If there is a process waiting, the file is then registered in a dedicated data structure (an RB tree), and will be kept there until the file is released. The underlying idea is that if a file descriptor has been polled once, it’s likely happen a lot of times to follow.

Either way, the POLL request is submitted, and the server is expected to submit a response with a poll bitmap, which is deconverted into kernel format, and used as the poll() return value. Consequently, poll() blocks until the response arrives.

Should the server respond with an -ENOSYS status, no more POLL requests are sent to the server at the rest of the session, and DEFAULT_POLLMASK is returned on this and all subsequent poll() calls. Defined in poll.h:

#define DEFAULT_POLLMASK (EPOLLIN | EPOLLOUT | EPOLLRDNORM | EPOLLWRNORM)

So there’s the poll response:

struct fuse_poll_out {
	uint32_t	revents;
	uint32_t	padding;
};

Rather trivial — just the events that are active.

More interesting, is the notifications. The server may send a notification anytime by setting @unique to zero and the @error field to the code of the notification request (FUSE_NOTIFY_POLL == 1). The @opcode field is ignored in this case (there is no opcode for notifications).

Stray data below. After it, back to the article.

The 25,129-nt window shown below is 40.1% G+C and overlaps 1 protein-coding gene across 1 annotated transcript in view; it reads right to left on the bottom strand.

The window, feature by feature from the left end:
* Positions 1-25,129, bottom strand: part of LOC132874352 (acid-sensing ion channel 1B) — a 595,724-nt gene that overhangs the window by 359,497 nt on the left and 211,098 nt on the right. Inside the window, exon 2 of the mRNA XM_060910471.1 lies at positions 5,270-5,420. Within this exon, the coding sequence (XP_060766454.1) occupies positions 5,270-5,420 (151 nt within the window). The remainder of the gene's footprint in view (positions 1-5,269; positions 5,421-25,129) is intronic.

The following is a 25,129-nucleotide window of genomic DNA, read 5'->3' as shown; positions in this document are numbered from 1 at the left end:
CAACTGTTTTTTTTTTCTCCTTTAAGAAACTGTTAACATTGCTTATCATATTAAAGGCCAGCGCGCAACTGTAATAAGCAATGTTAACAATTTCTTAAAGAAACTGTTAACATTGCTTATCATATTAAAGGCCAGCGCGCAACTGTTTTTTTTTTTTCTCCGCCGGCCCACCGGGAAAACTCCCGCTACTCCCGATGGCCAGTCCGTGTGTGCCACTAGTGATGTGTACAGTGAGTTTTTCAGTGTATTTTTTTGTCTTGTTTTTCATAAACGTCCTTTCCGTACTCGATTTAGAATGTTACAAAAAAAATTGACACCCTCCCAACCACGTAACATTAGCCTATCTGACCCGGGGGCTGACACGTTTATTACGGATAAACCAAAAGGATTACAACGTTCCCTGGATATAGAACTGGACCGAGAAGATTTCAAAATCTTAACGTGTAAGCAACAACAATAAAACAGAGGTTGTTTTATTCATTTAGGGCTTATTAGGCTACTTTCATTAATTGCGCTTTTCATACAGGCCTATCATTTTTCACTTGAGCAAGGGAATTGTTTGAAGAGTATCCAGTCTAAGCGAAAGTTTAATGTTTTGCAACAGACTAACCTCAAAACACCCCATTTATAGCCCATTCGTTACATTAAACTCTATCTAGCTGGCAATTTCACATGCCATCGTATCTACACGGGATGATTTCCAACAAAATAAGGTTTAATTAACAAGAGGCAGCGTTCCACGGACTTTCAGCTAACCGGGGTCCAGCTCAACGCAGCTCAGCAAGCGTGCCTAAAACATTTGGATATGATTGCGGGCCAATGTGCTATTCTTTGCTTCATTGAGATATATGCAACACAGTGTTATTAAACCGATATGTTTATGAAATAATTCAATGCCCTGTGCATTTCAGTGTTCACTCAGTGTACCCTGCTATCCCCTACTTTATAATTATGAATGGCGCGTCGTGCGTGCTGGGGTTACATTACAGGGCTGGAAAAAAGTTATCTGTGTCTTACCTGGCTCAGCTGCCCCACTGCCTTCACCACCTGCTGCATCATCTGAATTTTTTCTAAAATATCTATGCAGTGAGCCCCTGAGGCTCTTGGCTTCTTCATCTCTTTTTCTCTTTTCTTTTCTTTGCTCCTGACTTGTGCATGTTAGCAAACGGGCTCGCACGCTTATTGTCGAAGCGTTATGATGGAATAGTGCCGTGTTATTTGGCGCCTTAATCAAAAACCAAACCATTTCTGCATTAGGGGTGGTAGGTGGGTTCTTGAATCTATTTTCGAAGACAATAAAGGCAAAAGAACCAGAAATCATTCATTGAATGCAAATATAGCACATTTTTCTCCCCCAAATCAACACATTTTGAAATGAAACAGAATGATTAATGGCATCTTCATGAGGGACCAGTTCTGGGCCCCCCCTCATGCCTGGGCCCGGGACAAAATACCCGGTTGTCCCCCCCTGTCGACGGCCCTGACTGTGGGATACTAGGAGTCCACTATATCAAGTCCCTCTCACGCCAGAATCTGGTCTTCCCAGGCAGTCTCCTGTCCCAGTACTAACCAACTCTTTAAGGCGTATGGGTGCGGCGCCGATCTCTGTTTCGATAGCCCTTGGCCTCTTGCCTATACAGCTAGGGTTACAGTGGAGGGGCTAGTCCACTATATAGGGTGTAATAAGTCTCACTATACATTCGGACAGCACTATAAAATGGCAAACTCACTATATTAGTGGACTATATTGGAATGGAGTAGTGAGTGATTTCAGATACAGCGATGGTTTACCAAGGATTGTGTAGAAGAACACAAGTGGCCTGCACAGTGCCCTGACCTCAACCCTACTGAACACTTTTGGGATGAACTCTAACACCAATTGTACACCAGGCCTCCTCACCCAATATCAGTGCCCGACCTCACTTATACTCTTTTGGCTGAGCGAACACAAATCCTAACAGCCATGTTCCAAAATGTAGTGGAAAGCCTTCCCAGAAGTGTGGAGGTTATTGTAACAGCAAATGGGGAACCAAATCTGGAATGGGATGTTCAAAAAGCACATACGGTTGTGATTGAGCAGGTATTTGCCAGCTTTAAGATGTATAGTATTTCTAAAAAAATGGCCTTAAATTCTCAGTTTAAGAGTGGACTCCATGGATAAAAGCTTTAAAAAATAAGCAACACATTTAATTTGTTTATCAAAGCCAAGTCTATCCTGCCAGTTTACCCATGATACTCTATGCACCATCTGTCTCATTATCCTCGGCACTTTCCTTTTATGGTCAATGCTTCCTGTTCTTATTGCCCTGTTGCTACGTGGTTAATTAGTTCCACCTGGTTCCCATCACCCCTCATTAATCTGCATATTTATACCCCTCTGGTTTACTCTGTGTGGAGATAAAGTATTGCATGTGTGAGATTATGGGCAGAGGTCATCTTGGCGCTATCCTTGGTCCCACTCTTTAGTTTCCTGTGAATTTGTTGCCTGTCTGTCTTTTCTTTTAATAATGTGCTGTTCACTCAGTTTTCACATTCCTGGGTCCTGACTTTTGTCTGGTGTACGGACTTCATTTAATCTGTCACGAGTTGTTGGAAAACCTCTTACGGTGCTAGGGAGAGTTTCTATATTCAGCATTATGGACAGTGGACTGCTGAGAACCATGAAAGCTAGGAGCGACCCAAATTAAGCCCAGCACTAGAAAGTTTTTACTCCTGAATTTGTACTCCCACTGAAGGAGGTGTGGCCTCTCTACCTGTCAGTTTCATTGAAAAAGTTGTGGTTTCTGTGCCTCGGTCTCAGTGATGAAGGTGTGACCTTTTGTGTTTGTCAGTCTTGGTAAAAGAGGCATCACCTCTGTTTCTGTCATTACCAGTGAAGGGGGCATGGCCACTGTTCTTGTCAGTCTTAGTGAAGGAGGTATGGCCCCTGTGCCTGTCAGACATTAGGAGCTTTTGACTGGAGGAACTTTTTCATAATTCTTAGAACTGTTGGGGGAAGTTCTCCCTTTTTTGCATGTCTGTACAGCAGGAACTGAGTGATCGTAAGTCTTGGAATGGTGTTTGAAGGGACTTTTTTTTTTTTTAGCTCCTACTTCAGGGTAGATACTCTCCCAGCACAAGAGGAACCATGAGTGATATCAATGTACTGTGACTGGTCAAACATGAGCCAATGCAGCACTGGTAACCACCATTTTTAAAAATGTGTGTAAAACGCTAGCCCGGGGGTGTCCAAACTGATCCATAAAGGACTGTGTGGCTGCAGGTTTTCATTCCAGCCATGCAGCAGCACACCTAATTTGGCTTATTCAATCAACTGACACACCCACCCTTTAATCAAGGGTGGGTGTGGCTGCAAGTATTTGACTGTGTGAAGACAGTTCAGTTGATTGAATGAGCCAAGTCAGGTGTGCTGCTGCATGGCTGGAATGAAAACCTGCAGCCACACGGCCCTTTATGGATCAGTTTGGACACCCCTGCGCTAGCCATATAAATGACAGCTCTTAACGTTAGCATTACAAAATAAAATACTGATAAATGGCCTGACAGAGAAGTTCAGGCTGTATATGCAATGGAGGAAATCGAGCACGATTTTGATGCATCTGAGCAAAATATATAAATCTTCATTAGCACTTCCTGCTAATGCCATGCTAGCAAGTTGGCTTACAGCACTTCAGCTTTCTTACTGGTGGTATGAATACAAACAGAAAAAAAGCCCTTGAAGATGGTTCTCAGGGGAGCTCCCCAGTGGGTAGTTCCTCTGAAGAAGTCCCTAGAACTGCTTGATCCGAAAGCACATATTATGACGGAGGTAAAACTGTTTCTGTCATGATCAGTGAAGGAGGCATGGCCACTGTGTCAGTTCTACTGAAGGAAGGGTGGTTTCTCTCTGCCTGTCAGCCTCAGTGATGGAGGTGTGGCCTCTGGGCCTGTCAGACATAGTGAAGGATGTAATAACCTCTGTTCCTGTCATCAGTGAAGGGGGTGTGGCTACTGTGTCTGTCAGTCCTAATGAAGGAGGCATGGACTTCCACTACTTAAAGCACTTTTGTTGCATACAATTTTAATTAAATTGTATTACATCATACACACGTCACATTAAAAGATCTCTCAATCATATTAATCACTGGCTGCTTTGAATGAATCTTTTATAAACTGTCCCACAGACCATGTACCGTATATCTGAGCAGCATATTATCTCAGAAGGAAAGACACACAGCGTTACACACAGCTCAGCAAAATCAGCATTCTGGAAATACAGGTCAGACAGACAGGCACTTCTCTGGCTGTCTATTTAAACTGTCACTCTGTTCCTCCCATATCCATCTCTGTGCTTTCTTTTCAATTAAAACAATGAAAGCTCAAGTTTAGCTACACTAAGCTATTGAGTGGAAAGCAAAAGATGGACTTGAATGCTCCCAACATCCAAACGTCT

There’s one argument in a poll notification:

struct fuse_notify_poll_wakeup_out {
	uint64_t	kh;
};

where @kh echoes back the value in the poll request.

In dev.c, fuse_notify() calls fuse_notify_poll(), which in turn calls fuse_notify_poll_wakeup() (in file.c) after a few sanity checks.

fuse_notify_poll_wakeup() looks up the value of @kh entry in the dedicated data structure. If it’s not found, the notification is silently ignored. This is considered OK, since the server is allowed to send notifications even if FUSE_POLL_SCHEDULE_NOTIFY wasn’t set.

If the entry is found, wake_up_interruptible_sync() is called on the file’s wait queue that is used only in relation to poll (which is known from the entry in the data structure). That’s it.

poll() is supported by FUSE since kernel v2.6.29 (Git commit 95668a69a4bb8, Nov 2008)

CUSE INIT requests

The bringup of the device file is initiated by the kernel driver, which sends an CUSE_INIT request. The server sets up the connection and device file’s attributes by responding to this request.

In cuse.c, cuse_channel_open(), implements /dev/cuse’s method for open(). Aside from allocating and initializing a struct cuse_conn for containing the private data of this connection, it calls cuse_send_init() for queuing an CUSE_INIT (opcode 4096) request to the new file handle. Note that this is different from the FUSE_INIT (opcode 26) that arrives from /dev/fuse.

The request consists of a struct fuse_in_header concatenated with a struct cuse_init_in:

struct cuse_init_in {
	uint32_t	major;
	uint32_t	minor;
	uint32_t	unused;
	uint32_t	flags;
};